Singapore—Bertha Henson, former Straits Times journalist turned university professor, talked about her new book “GE2020: Fair or Foul?” with Yahoo!’s Dhany Osman recently, wherein she characterised the results of the recent election as a “new norm.”

Prof Henson was asked by Mr Osman what she thinks the results of July’s General Election (GE) would mean for the country’s political future.

She answered by saying that the results, wherein 60 per cent of the vote went toward the ruling People’s Action Party (PAP) and 40 per cent to the opposition, is the “new norm,” adding that the PAP would be “hard-pressed” to obtain the 70 per cent of votes it won in the 2015 election.

“We’re taking about a middle ground of swing voters who will have to be wooed assiduously,” she added.

And while “bread-and-butter issues” will always be foremost in voters’ minds, she also said that “increasingly, I think Singaporeans are imbued with a great sense of fair-mindedness and fair play.”

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Prof Henson called this “a new element that has to come into the electoral system.”

She told Mr Osman that on a personal level, she’s satisfied with the GE’s outcome.

“Frankly, I think 60-40 is a very comfortable position for me as well because we do have the PAP government firmly in charge but (without) so strong a mandate as to make them so comfortable that they think they can do anything they want in Parliament.”

Prof Henson said she’s glad to see more opposition figures in Parliament, noting that based on her observation, she finds they are able to debate on fundamental issues such as the minimum wage.

She explained that she had thought the Workers’ Party MPs would “attack” the Government for its handling of the Parti Liyani case, but found that the debate had been carried out “on a much higher level” as it included the responsibilities of the Attorney-General as well as whether or not there should be an Ombudsman. The National University of Singapore professor noted that at least, the discussion has started.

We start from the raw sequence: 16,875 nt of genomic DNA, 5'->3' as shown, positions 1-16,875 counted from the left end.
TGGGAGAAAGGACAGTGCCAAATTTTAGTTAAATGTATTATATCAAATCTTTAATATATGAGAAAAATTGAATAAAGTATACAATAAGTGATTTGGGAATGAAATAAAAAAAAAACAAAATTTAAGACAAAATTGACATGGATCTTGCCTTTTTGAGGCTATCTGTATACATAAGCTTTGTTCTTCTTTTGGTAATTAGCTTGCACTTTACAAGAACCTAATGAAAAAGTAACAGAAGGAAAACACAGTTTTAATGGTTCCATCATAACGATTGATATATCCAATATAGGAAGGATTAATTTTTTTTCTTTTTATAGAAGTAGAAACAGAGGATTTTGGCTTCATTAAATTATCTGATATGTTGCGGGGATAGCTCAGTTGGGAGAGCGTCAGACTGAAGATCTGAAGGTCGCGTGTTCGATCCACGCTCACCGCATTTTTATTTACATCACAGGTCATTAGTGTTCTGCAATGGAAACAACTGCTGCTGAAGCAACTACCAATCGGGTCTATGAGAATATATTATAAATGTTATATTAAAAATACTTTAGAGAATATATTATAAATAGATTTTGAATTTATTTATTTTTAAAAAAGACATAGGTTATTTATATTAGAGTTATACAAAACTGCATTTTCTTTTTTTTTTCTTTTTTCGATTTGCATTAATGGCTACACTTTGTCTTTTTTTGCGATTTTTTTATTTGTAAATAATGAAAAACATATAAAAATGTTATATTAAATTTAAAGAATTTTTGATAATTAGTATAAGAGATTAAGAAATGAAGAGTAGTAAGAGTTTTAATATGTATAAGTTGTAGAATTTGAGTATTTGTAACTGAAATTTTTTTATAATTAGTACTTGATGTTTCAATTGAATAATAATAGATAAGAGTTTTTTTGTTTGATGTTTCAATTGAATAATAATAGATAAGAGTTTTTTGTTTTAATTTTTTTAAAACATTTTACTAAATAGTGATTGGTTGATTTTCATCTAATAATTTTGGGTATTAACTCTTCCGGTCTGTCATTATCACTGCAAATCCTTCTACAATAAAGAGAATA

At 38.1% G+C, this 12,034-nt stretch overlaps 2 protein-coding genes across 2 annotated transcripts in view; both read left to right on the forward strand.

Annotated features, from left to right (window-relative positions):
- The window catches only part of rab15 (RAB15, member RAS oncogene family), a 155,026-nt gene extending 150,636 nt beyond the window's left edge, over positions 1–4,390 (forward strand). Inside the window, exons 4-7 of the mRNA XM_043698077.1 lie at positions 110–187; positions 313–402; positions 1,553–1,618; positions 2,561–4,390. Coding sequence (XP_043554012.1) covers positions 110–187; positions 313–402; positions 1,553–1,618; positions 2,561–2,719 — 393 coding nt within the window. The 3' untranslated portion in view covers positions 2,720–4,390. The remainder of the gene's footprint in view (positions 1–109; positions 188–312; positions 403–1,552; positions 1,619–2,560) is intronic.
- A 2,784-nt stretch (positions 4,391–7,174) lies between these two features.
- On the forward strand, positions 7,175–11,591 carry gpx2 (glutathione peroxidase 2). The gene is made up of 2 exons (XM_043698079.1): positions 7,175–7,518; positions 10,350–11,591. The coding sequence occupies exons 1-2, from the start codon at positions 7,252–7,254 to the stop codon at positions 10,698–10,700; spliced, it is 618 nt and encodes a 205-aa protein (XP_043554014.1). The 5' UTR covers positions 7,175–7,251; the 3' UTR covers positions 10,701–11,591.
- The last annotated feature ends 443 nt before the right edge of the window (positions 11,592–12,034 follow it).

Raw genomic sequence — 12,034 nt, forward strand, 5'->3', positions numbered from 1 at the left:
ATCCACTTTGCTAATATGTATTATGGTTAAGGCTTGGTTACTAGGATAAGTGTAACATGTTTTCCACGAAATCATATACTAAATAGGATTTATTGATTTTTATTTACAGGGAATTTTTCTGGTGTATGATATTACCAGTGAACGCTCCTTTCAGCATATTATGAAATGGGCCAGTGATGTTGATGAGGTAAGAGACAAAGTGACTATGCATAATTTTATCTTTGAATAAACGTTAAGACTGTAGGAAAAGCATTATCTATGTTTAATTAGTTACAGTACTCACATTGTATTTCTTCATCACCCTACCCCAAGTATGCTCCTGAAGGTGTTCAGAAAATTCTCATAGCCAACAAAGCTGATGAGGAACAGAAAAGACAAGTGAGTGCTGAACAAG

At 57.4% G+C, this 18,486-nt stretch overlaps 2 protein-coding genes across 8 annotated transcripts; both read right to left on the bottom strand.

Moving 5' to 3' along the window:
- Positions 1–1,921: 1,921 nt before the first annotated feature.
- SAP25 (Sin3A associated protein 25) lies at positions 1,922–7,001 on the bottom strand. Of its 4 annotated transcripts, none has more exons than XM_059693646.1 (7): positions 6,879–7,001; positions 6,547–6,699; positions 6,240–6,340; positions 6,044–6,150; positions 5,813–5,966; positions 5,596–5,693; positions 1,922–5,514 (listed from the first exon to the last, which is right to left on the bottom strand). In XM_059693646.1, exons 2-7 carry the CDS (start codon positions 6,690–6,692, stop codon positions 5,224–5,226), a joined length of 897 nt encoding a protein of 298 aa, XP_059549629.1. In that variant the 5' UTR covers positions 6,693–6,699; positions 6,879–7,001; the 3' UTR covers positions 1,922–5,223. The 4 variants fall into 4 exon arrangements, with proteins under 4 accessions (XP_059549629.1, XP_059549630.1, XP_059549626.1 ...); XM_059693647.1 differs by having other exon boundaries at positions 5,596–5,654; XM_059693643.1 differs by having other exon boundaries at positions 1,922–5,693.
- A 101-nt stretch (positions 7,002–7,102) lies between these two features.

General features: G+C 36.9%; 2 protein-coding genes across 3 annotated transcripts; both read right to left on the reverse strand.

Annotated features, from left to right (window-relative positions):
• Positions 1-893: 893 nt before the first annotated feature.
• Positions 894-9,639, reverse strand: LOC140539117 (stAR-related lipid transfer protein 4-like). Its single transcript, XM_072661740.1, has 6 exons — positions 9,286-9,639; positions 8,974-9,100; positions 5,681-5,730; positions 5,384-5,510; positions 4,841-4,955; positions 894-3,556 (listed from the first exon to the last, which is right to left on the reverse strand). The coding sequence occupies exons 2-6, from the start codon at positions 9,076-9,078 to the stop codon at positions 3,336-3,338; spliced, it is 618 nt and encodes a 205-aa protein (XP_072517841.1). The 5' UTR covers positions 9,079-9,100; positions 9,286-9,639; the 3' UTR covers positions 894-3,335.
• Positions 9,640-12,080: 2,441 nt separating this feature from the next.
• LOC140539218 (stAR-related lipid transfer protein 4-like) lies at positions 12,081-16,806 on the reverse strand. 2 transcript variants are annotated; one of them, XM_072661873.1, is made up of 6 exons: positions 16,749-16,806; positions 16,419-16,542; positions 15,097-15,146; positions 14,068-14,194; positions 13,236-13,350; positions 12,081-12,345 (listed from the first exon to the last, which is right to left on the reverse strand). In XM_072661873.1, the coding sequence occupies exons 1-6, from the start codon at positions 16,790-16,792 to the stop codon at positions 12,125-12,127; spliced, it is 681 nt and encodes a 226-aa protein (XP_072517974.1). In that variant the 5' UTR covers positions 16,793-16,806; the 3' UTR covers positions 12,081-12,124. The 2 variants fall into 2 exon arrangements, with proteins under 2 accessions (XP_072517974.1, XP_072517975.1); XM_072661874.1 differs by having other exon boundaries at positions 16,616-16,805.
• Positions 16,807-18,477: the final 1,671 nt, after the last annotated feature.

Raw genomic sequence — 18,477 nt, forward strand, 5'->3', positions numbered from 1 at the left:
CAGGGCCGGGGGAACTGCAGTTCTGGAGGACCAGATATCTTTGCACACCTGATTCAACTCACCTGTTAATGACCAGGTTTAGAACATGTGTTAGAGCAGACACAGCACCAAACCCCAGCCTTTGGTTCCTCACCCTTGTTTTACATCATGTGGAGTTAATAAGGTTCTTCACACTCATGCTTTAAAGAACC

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As to whether or not this level of debate can be maintained or if it would devolve into name-calling, she said, “When it comes to name-calling, the Government would have to restrain itself, rather than the other way around.”

“And if the Workers’ Party cannot maintain that level of debate, then they should be voted out in the next round,” she added.

Prof Henson singled out WP’s Dr Jamus Lim (Sengkang GRC) as “doing quite well” especially in issues such as economics. (Dr Lim is an Associate Professor of Economics.) Although she also said she has yet to see other opposition politicians in action as much as she has seen Dr Lim.

At one point in the interview, Prof Henson said that the last chapter of her book has a set of recommendations that she hopes today’s young leaders will adapt. When asked if she believes whether these leaders are listening more to outside advice, even from the media, she chuckled a little.

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“Whether they do or they don’t, I think the main thing is I’ve put it down. If somehow, somewhere someone picks it up and thinks it’s worth acting on, then I would be very gratified,” Prof Henson answered.

Tune in to Dhany Osman’s interview of Prof Henson here.  —/TISG

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